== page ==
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Phillip Calvin McGraw (born September 1, 1950),[2] known as Dr. Phil, is an American television personality, author, psychologist, and the host of the television show Dr. Phil, which debuted in 2002. McGraw first gained celebrity status with appearances on The Oprah Winfrey Show in the late 1990s.[3] In 2017, Forbes listed his earnings at $79 million for the previous 12 months, and ranked him the 15th highest earning celebrity in the world.[4]

Early life Edit

McGraw was born in Vinita, Oklahoma, the son of Anne Geraldine "Jerry" (née Stevens) and Joseph J. "Joe" McGraw, Jr.[5][6] He grew up with two older sisters, Deana and Donna, and younger sister Brenda[7] in the oilfields of North Texas where his father was an equipment supplier. During McGraw's childhood, his family moved so his father could pursue a lifelong goal of becoming a psychologist.

McGraw attended Shawnee Mission North High School in Overland Park, Kansas. In 1968, he was awarded a football scholarship to the University of Tulsa, where he played middle linebacker under Coach Glenn Dobbs. On November 23 of that year, McGraw's team lost to the University of Houston 100–6, which is one of the most lopsided games in college football history.[8] Coach Dobbs retired after that season and McGraw transferred to Midwestern State University in Wichita Falls, Texas.

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Education and early career Edit

After September 17, 2005 McGraw became the first doctor (PHD) to survive the extremely controversial and dangerous human to M&M surgery. McGraw was quoted as being 'both very happy and sexual'.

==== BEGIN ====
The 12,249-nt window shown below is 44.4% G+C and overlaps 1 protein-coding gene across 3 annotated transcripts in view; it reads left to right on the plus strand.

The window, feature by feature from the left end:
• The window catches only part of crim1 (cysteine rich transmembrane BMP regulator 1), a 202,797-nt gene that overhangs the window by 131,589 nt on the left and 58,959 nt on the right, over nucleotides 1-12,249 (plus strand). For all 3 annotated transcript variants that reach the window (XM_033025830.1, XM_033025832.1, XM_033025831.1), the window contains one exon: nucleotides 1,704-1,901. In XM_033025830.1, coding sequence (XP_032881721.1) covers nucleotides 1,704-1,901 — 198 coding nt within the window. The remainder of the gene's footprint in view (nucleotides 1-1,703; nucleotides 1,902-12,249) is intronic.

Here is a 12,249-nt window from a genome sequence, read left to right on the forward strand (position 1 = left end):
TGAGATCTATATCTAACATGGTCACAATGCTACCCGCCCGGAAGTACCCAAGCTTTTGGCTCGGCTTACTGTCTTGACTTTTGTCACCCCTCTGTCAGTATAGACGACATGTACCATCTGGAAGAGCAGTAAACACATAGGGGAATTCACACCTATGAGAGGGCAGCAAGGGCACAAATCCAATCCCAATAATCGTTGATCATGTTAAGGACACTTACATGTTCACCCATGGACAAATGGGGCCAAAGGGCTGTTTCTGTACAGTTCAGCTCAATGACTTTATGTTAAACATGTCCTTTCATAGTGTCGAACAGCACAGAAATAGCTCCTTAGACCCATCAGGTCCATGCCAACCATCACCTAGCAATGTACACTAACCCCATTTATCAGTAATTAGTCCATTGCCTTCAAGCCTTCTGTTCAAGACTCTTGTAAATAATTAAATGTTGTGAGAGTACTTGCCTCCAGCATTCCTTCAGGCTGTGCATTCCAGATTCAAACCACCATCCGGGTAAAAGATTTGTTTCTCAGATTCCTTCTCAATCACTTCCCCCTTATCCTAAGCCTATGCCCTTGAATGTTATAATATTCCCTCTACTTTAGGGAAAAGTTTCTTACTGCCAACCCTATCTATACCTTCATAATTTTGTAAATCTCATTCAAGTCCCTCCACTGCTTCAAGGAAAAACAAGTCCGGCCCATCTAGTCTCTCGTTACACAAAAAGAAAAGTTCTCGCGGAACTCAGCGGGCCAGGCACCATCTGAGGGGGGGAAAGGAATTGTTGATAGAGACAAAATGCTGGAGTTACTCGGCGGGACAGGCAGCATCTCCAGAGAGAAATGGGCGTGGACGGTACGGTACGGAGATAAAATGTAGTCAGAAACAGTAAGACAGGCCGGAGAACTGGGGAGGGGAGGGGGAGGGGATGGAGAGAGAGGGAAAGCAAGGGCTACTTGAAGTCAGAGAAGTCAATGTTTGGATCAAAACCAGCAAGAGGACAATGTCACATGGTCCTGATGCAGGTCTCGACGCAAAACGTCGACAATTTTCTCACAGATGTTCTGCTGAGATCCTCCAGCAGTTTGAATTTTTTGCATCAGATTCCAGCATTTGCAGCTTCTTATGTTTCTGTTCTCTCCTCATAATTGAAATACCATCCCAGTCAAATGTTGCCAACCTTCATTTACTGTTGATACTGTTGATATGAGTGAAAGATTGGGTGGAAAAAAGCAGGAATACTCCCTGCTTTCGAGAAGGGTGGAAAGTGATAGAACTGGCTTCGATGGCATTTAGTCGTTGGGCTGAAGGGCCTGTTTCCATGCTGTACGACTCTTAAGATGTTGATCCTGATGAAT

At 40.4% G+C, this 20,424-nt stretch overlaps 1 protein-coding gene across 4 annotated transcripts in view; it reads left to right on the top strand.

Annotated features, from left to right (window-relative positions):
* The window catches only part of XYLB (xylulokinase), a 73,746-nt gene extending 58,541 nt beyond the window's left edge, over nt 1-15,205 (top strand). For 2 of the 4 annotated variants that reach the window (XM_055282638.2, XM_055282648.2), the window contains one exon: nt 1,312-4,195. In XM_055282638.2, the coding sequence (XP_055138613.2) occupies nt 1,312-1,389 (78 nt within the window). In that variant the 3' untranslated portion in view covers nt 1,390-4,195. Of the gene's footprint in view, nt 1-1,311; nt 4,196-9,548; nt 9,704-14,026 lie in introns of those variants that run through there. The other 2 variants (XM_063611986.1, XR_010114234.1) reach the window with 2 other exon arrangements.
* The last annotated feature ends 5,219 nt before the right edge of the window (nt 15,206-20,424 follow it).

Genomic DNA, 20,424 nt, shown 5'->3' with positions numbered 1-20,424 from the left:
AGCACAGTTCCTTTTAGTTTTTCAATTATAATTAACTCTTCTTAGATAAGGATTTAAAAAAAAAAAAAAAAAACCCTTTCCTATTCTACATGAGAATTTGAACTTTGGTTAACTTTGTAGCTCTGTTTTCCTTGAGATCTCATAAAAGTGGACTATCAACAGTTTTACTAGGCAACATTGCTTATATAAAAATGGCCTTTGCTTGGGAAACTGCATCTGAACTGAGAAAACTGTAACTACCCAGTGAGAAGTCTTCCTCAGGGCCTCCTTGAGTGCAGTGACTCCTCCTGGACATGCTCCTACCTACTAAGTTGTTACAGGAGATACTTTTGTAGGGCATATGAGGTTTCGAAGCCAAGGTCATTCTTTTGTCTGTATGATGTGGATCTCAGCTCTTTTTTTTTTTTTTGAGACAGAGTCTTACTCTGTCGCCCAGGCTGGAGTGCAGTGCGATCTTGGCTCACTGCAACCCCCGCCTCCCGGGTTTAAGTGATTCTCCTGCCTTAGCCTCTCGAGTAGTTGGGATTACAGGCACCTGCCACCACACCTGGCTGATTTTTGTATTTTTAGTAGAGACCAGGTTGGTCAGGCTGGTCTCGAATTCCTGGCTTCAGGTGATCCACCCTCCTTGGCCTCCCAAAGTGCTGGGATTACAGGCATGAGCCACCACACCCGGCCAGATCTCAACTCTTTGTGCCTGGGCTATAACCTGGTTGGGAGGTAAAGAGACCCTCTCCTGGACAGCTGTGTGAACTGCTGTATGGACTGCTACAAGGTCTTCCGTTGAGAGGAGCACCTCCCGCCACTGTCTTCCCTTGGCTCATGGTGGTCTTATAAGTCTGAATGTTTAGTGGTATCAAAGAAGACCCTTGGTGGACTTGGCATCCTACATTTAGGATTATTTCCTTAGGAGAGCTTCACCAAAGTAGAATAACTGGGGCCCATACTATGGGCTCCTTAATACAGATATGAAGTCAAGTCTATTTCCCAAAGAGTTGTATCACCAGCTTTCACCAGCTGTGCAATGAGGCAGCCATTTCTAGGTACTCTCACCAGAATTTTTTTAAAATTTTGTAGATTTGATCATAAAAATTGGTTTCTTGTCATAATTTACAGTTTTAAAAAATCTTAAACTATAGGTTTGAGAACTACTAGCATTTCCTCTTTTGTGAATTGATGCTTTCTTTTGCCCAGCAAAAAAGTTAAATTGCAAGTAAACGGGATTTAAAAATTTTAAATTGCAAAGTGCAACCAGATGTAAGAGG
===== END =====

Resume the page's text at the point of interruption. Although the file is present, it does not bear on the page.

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Texas State Board of Examiners of Psychologists Edit

On October 21, 1988, the Texas State Board of Examiners of Psychologists determined that McGraw had hired a former patient for "part-time temporary employment".[17] Specifically, the board cited "a possible failure to provide proper separation between termination of therapy and the initiation of employment,"[18] issued a letter of reprimand and imposed administrative penalties.[19] The board also investigated claims made by the patient of inappropriate contact initiated by McGraw, but the "Findings of Fact" document issued by the board on October 21, 1988, at the end of its investigation includes no reference to any physical contact of any kind. It specifically identified "the therapeutic and business relationships" as constituting McGraw's sole issue with the board.[19] McGraw fulfilled all terms of the board's requirements, and the board closed its complaint file in June 1990.[20]

Courtroom Sciences, Inc Edit

In 1990, McGraw joined lawyer Gary Dobbs in co-founding Courtroom Sciences, Inc. (CSI), a trial consulting firm through which McGraw later came into contact with Oprah Winfrey.[21] Eventually, CSI became a profitable enterprise, advising Fortune 500 companies and injured plaintiffs in achieving settlements. McGraw is no longer an officer or director of the company.[21]